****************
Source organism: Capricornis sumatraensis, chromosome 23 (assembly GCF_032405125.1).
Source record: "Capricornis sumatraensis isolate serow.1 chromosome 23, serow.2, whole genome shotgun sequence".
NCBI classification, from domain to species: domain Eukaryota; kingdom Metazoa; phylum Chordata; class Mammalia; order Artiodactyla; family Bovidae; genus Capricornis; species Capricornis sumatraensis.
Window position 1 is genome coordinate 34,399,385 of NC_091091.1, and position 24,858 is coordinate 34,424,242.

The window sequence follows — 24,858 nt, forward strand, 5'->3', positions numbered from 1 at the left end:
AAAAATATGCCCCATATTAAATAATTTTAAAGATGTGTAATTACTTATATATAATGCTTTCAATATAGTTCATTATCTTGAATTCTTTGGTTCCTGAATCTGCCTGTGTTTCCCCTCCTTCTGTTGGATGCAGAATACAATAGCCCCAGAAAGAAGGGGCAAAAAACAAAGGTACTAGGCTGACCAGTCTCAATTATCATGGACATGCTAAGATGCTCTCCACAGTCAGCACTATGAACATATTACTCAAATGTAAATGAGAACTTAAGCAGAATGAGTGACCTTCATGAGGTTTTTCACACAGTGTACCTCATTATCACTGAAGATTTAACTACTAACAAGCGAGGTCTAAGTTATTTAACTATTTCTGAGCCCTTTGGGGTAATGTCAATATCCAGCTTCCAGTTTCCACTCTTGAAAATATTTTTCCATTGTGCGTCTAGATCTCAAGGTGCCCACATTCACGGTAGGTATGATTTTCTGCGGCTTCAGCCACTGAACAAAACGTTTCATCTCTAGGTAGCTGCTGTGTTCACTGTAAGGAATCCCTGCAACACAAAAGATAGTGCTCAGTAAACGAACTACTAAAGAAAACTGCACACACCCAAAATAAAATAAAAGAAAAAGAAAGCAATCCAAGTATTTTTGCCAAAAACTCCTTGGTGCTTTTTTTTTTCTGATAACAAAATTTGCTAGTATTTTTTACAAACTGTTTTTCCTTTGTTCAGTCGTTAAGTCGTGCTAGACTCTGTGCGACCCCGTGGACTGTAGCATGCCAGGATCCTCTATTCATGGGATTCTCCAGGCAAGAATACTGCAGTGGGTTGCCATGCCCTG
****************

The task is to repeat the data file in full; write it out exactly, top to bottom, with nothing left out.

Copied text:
Source organism: Capricornis sumatraensis, chromosome 23 (assembly GCF_032405125.1).
Source record: "Capricornis sumatraensis isolate serow.1 chromosome 23, serow.2, whole genome shotgun sequence".
NCBI classification, from domain to species: domain Eukaryota; kingdom Metazoa; phylum Chordata; class Mammalia; order Artiodactyla; family Bovidae; genus Capricornis; species Capricornis sumatraensis.
Window position 1 is genome coordinate 34,399,385 of NC_091091.1, and position 24,858 is coordinate 34,424,242.

The window sequence follows — 24,858 nt, forward strand, 5'->3', positions numbered from 1 at the left end:
AAAAATATGCCCCATATTAAATAATTTTAAAGATGTGTAATTACTTATATATAATGCTTTCAATATAGTTCATTATCTTGAATTCTTTGGTTCCTGAATCTGCCTGTGTTTCCCCTCCTTCTGTTGGATGCAGAATACAATAGCCCCAGAAAGAAGGGGCAAAAAACAAAGGTACTAGGCTGACCAGTCTCAATTATCATGGACATGCTAAGATGCTCTCCACAGTCAGCACTATGAACATATTACTCAAATGTAAATGAGAACTTAAGCAGAATGAGTGACCTTCATGAGGTTTTTCACACAGTGTACCTCATTATCACTGAAGATTTAACTACTAACAAGCGAGGTCTAAGTTATTTAACTATTTCTGAGCCCTTTGGGGTAATGTCAATATCCAGCTTCCAGTTTCCACTCTTGAAAATATTTTTCCATTGTGCGTCTAGATCTCAAGGTGCCCACATTCACGGTAGGTATGATTTTCTGCGGCTTCAGCCACTGAACAAAACGTTTCATCTCTAGGTAGCTGCTGTGTTCACTGTAAGGAATCCCTGCAACACAAAAGATAGTGCTCAGTAAACGAACTACTAAAGAAAACTGCACACACCCAAAATAAAATAAAAGAAAAAGAAAGCAATCCAAGTATTTTTGCCAAAAACTCCTTGGTGCTTTTTTTTTTCTGATAACAAAATTTGCTAGTATTTTTTACAAACTGTTTTTCCTTTGTTCAGTCGTTAAGTCGTGCTAGACTCTGTGCGACCCCGTGGACTGTAGCATGCCAGGATCCTCTATTCATGGGATTCTCCAGGCAAGAATACTGCAGTGGGTTGCCATGCCCTG